Traditional Indo-European based stories created around animals are often humorous. Readers laugh derisively at the conceited, such as the fast rabbit, overcome by its own vanity. They laugh at the gullible, such as Henny Penny, because the readers “know the truth” and feel superior. They laugh when the hated snake or wolf is tricked by a clever fox or an industrious pig. In all cases, the laughter stems from or is directed to the type. This is not the case in La batalla entre los elefantes y los cocodrilos. In this tale, Shua’s humor comes from 1) carefully chosen words giving wonderful sounds: “[El hipopótamo] metiéndose sin miedo en medio de la lucha, les propuso su proyecto a los que peleaban” (24); 2) strategic, yet sparse, use of superlatives and dimunutives: “Al principio, todos escucharon interesadísimos, porque no hay nada más lindo que un cuento en el que uno mismo es el personaje principal” (39), and “Y [los elefantes] hubieran salido disparando patitas para que te quiero, cada uno por su lado, si un bramido de la elefanta guía no los hubiera detenido” (32); 3) asides which offer non-essential detail, and shift the focus from the principals, as in “Los únicos que estaban contentos eran los peces, porque los cocodrilos estaban tan ocupados que no podían perder tiempo buscándolos para comérselos” (19); and 4) repetition, both actual and implied, which gives the story its structure. In all cases the humor is more subtle than outright. Even the battle scenes that could be drawn out into a written form of slapstick never are; however, Alicia Charré’s line drawings, which elaborate upon the text more than illustrate it, do make the reader think the text is funnier than its words indicate. As an example, a drawing on page fifteen shows a young elephant whose trunk lies clamped between the jaws of a determined crocodile. The elephant’s eyes squint in pain, its ears extend to their full width, and its front legs are raised into an open V-shape, as if hands outstretched calling for help. The text from which the drawing derives states: “el cocodrilito charlatán ya le había mordido la trompa a un elefante bebé” (15). Shua never describes the baby elephant’s reaction but instead moves on to its mother’s retaliation, which, in turn, leads to an exhausting free-for-all, limited to one paragraph of text and void of superfluous detail.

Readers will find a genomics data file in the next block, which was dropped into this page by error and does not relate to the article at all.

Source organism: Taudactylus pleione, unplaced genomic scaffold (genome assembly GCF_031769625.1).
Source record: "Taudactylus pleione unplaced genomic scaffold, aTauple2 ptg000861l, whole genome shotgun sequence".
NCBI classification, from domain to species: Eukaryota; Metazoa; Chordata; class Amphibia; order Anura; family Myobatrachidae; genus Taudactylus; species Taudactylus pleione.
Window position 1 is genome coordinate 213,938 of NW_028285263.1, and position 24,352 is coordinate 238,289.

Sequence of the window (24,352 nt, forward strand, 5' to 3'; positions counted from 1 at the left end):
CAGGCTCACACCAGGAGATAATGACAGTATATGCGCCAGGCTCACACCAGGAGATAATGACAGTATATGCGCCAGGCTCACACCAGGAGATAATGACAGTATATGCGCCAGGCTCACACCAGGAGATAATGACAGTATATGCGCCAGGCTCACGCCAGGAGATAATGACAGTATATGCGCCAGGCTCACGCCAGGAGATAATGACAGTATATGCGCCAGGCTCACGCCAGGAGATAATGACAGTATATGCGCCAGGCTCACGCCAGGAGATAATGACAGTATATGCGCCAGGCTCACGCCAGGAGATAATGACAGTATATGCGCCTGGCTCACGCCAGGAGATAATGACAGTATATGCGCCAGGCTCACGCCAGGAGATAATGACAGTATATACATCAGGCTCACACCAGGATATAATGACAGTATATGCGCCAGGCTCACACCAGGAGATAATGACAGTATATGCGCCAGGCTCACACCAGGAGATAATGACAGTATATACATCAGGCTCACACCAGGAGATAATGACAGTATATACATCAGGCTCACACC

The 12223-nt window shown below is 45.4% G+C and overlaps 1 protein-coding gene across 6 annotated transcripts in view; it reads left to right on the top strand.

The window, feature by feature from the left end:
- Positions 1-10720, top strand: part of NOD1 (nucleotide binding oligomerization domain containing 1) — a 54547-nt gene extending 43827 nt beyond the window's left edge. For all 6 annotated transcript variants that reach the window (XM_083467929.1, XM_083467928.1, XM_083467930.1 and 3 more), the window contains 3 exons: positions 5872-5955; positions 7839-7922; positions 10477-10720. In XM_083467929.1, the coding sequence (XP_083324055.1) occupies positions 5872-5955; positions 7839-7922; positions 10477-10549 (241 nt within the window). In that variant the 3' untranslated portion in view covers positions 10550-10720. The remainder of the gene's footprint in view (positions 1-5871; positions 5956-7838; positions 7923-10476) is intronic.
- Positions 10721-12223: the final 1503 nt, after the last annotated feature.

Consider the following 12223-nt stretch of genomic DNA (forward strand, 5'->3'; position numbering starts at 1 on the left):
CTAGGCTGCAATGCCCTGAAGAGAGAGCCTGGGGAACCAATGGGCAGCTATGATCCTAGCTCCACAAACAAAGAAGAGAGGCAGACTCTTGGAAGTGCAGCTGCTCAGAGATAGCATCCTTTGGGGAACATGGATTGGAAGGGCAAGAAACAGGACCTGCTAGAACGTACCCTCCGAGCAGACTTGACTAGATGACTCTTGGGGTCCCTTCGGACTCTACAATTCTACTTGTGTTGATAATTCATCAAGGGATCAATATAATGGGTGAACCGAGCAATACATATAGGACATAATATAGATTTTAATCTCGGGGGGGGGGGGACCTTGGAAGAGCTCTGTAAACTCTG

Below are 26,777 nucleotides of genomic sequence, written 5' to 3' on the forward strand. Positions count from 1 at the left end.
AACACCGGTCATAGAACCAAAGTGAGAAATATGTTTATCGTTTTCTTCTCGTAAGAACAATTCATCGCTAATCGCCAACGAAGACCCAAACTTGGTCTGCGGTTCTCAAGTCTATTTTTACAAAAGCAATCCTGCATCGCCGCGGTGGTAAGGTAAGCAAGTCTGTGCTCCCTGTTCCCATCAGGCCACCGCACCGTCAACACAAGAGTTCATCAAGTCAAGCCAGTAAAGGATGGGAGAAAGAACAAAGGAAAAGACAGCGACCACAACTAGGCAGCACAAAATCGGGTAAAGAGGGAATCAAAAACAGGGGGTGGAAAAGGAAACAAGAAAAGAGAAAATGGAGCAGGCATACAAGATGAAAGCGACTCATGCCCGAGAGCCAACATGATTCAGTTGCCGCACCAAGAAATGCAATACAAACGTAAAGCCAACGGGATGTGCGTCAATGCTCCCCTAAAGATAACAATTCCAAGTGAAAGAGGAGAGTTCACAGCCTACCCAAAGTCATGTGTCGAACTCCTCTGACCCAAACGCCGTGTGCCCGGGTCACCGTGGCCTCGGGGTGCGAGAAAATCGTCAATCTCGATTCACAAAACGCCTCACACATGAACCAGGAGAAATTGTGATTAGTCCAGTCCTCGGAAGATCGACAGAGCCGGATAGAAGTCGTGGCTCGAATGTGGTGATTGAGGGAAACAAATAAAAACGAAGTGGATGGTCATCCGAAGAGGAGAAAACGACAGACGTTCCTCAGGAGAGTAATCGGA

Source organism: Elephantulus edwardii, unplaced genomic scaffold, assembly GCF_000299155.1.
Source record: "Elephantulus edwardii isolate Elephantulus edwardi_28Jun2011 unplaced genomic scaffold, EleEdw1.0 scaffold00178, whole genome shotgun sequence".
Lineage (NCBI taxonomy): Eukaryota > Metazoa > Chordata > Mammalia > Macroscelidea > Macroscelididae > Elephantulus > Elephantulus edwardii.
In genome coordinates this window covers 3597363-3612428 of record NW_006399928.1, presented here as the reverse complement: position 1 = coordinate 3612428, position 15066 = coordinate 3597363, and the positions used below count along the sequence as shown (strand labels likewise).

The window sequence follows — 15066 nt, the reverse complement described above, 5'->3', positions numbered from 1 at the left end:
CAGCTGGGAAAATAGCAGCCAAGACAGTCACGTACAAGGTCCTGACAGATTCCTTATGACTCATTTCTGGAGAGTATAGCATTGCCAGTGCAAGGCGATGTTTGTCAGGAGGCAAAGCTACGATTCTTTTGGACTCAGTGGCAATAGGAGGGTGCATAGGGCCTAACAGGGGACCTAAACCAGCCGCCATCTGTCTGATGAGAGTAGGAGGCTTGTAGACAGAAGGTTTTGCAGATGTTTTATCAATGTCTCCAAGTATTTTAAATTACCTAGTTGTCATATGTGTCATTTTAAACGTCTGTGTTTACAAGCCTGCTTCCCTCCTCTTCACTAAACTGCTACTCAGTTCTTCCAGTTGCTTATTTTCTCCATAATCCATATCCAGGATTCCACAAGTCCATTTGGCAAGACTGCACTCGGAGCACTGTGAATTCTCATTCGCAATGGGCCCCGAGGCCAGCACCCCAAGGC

The structure of La batalla entre los elefantes y los cocodrilos conforms to the narrative patterns of traditional tales not only through repetition but through its manipulation of three episodes. By illustrating three wishes, the performance of three tasks, or the reaction of three people to a specific incident or scene, the traditional tale stresses difference and gives more importance to the first and third examples, and often presents the second in abbreviated form or as mirror to the first. Shua’s three episodes are one and the same, with the same elements in the same order, shown in the following schematic:6

1. Prologue (description of crocodiles and elephants)>encounter between groups at river>confrontation over river use>conflict meddler (the stork and the hippopotamus)>temporary conclusion (divide river)>interlude (dam building)

2. Prologue (effects of dam building)>encounter (same)>confrontation (no water vs. too much) conflict>meddler (giraffe)>temporary conclusion (lie of hunters approach)>interlude (discovery of giraffe’s identity; preparing to hear tale)

3. Prologue (same as Shua’s)>(reference to several repeated narrations of the same story the reader has read to this point, with assumed encounters>confrontations>conflicts>meddlers up to the point where the giraffe begins to narrate)>conclusion (sharing river)

If any of these episodes is the weakest, it would be the third, in that it tells the reader about the narrations instead of letting the reader experience them. The summation speeds the telling and allows Shua to have the characters quickly resolve the story, because as the giraffe states, she cannot finish her tale until the crocodiles and elephants settle their dispute.

What we have then in the story’s third part is a narrative joke. Are readers aware they have not only read about the telling but also have imagined it? Are the readers aware how much in control the author is at this point? Are they aware that like the crocodiles and the elephants, they too are being manipulated (Shua herself uses the wordmanipular)? Are they aware that they too are laughing, not at the giraffe, but at Shua’s narrative voice? That they are being included as Shua jokes about her very authorship, when she attributes the book to the giraffe, “la verdadera autora” (43), who was earlier described as all-seeing, extremely famous, and a liar whose truths are even cast in doubt?